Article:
The City Task Force (CTF) of Visakhapatnam recently arrested an eight member inter-state gang consisting of four members even from Bihar, headed by D Raju from Narsipatnam and Karanam Ravindra Babu, an ex-serviceman from Srikakulam for being involved in ganja and narcotics smuggling. They recovered four semi-automatic country-made pistols and 50 rounds of .32 calibre and 8 magazine clips. In the first week of March, Yendeti Ganga alias Kumari, her husband, Kosaraju Narasimha Rao alias Shiva, and two other members of the gang were arrested for being involved in 40 major property offences. The similarity in both situations lies in the prison – Vizag Central Jail.
The leading members of both the gangs met in Central Jail, forging a bond on common grounds and proceeded to form a gang once out of jail. ACP of CTF I Chittibabu reportedly stated that 80% of the gangs have their roots in jails. Prison is where these accused prisoners, especially remand ones, from various backgrounds meet, forge a bond to form a prison gang, which trickles to the outside world after their release too.
He further stated that the expertise of each member becomes an added advantage, a gang always being more powerful than a lone wolf. The chances of remand prisoners mingling a forming a gang become high as they are only at prison for a short period of time – somewhere between a week to three months only. Them not being exposed fully to the reformative nature of prison is also being blamed for the formation of gangs by Superintendent of Central Prison, Visakhapatnam, Indla Srinivasa Rao.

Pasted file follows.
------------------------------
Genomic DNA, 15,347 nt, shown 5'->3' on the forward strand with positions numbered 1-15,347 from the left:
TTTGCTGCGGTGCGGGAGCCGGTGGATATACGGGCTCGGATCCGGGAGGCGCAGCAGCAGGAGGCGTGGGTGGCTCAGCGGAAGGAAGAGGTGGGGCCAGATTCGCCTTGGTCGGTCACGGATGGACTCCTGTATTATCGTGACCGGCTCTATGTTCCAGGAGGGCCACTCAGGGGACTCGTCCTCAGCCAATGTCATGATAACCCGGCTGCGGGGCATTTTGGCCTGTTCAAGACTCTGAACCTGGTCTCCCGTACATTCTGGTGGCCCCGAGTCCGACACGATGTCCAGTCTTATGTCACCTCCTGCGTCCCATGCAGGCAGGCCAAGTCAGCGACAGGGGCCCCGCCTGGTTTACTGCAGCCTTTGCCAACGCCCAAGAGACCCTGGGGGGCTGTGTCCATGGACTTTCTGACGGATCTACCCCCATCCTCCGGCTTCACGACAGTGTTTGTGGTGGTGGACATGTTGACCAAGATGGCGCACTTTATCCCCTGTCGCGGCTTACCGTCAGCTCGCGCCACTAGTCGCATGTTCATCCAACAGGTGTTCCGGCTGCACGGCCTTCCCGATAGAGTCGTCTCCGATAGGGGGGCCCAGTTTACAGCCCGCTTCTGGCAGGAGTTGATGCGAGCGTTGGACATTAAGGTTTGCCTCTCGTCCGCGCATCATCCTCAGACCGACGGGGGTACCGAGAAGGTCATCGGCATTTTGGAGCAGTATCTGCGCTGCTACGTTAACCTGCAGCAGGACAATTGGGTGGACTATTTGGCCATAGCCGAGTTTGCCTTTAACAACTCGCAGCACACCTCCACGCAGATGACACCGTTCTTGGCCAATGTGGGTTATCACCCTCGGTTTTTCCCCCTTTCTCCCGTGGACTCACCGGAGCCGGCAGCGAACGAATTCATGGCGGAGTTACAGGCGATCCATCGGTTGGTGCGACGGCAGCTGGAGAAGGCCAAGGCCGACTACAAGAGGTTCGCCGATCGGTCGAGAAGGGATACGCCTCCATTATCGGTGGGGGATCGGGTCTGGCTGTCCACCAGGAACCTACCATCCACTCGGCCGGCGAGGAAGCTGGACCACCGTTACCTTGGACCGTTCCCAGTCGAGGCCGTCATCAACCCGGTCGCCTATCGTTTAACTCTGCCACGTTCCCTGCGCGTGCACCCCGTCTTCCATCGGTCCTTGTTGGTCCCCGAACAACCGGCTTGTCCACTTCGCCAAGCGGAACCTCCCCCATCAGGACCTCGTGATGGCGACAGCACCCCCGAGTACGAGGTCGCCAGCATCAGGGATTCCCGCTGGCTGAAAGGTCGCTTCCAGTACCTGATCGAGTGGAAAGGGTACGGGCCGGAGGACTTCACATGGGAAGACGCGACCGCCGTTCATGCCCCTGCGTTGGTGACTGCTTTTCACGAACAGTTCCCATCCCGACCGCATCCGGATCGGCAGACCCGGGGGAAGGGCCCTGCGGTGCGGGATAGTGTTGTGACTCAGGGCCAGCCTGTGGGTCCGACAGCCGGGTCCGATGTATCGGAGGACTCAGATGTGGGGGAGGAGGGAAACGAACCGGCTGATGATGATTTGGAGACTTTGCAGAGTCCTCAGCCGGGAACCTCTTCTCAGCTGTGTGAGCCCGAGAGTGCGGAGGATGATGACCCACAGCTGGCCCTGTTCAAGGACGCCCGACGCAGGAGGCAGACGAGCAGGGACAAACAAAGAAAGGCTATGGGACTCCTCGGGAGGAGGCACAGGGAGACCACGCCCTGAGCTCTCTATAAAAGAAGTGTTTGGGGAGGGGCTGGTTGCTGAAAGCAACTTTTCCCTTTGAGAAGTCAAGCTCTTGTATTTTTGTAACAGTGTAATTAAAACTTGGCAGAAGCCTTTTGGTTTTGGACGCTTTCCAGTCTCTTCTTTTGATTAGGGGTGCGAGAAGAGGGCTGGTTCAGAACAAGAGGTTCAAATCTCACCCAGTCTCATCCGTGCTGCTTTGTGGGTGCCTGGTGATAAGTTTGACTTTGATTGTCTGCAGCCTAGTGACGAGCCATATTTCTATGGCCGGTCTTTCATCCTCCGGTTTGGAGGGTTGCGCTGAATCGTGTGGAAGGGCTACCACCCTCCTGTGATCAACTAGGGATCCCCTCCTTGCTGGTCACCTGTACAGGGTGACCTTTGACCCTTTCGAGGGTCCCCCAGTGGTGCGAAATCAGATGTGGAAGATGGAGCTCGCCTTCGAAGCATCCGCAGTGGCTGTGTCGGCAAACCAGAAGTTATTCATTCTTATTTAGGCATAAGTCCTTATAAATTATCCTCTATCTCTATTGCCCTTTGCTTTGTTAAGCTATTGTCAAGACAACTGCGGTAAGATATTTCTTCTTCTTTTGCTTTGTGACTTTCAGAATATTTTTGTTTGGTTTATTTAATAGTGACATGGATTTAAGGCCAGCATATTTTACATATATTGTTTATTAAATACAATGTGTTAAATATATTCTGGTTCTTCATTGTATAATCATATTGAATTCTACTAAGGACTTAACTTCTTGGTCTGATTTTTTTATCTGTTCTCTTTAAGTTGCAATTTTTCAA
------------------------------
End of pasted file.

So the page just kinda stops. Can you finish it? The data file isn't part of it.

The Central Prison is divided into two sectors with no possible contact between the two. The outer circle holds remand prisoners and the inner circle holds convicts. Overcrowding is another problem to be blamed for the same, as while the capacity for remand prisoners stands at 400, the number of prisoners on ground are 900. While the ideal sharing condition for each cell stands at three prisoners, now six to seven are accommodated in each cell, giving them more than enough opportunity to mingle, according to the Superintendent.
The staff crunch also adds to the problems as the total number of inmates at Central Prison stands at 1400, including 900 remand prisoners, and the staff strength stands at only over 120. The ideal staff ratio is 120 staff to 1000 prisoners, which means 1:10 ratio per shift. But with the total strength itself standing at 120, the numbers presented are worrying and stand at only 30 men on duty per shift.